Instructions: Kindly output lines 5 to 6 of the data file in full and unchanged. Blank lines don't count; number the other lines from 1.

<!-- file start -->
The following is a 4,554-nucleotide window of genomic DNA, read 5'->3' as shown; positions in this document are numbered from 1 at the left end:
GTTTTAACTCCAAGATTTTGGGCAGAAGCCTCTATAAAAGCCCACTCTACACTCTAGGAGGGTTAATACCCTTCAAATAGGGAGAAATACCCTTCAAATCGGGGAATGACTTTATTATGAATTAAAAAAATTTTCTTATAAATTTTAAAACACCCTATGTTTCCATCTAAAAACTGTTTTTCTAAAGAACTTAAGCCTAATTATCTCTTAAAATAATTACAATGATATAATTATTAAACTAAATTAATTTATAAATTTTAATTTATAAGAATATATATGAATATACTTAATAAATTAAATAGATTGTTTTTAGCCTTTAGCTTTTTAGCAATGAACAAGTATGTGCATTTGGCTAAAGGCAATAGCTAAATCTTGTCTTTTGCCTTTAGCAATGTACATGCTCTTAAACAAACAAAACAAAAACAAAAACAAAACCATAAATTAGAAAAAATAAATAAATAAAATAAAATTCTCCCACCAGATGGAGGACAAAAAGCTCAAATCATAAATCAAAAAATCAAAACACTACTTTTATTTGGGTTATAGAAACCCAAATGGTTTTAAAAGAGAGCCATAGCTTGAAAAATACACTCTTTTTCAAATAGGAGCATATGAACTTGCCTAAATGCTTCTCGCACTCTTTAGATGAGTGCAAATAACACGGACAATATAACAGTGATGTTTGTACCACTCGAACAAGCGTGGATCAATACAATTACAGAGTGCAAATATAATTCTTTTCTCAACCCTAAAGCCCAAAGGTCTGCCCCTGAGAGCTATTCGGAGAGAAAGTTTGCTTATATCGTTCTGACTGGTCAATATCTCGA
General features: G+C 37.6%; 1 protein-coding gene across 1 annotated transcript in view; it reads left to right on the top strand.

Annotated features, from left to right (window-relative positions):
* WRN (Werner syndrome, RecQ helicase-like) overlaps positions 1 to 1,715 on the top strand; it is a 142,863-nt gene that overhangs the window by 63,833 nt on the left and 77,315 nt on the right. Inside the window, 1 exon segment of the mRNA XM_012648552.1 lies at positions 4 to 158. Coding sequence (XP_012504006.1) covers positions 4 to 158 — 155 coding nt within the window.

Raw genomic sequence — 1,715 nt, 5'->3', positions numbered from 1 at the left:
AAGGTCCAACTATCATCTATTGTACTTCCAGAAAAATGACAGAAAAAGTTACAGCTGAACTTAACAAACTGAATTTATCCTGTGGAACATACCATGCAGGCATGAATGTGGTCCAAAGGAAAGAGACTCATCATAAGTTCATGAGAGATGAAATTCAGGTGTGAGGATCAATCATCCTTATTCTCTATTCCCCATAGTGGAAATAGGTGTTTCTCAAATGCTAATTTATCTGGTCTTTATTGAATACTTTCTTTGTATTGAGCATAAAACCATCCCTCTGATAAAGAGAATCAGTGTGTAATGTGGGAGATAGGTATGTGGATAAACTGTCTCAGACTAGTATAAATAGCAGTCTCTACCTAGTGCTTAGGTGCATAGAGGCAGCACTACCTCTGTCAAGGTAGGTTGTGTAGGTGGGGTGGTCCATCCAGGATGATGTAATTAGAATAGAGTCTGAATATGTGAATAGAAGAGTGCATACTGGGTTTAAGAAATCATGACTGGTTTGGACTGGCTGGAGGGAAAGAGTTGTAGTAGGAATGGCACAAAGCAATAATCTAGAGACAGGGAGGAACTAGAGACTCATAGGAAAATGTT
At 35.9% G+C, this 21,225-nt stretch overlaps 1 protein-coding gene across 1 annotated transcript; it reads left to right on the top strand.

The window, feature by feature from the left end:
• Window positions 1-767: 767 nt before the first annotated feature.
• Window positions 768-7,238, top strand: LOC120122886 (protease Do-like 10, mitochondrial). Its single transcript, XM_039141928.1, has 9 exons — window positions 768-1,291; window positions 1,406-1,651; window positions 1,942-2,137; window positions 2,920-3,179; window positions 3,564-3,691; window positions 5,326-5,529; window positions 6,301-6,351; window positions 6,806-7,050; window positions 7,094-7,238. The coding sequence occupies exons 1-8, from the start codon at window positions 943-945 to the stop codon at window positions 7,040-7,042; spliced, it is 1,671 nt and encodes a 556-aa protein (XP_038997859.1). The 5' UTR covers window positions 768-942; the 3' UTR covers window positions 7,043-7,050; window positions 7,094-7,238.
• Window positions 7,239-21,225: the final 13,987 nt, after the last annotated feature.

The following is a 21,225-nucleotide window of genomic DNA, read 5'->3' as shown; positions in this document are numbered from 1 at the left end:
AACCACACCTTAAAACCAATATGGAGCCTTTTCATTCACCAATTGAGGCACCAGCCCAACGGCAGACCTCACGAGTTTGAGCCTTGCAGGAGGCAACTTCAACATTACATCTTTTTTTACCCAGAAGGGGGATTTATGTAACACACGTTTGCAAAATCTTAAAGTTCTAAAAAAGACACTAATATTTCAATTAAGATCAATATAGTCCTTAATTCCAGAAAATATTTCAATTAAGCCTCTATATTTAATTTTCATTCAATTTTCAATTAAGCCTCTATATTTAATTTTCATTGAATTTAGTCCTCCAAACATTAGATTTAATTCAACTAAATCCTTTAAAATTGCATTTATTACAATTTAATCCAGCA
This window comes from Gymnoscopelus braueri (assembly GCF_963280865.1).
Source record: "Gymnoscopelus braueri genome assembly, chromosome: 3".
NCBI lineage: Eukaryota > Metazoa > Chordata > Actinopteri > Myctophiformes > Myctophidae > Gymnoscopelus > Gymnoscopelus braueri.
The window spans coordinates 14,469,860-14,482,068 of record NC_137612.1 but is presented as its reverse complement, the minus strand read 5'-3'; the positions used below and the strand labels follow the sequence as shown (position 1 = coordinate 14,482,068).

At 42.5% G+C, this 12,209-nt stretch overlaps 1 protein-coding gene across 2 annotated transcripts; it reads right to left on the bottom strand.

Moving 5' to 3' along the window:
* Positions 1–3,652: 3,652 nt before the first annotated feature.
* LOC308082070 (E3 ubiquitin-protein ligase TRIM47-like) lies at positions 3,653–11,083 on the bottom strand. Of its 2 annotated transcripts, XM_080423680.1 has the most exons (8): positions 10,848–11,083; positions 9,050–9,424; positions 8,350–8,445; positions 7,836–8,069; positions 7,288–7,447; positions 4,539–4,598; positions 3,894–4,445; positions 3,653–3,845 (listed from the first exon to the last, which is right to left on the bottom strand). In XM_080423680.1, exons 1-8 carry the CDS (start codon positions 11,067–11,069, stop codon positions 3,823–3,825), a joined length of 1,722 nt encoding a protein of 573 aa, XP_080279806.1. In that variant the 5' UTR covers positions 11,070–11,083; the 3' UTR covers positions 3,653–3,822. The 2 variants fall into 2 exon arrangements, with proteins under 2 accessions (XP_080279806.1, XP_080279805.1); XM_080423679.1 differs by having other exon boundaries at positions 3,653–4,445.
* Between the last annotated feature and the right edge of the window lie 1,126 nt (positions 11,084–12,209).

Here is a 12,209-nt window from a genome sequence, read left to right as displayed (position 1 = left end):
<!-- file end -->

* WRN (Werner syndrome, RecQ helicase-like) overlaps positions 1 to 1,715 on the top strand; it is a 142,863-nt gene that overhangs the window by 63,833 nt on the left and 77,315 nt on the right. Inside the window, 1 exon segment of the mRNA XM_012648552.1 lies at positions 4 to 158. Coding sequence (XP_012504006.1) covers positions 4 to 158 — 155 coding nt within the window.

Raw genomic sequence — 1,715 nt, 5'->3', positions numbered from 1 at the left: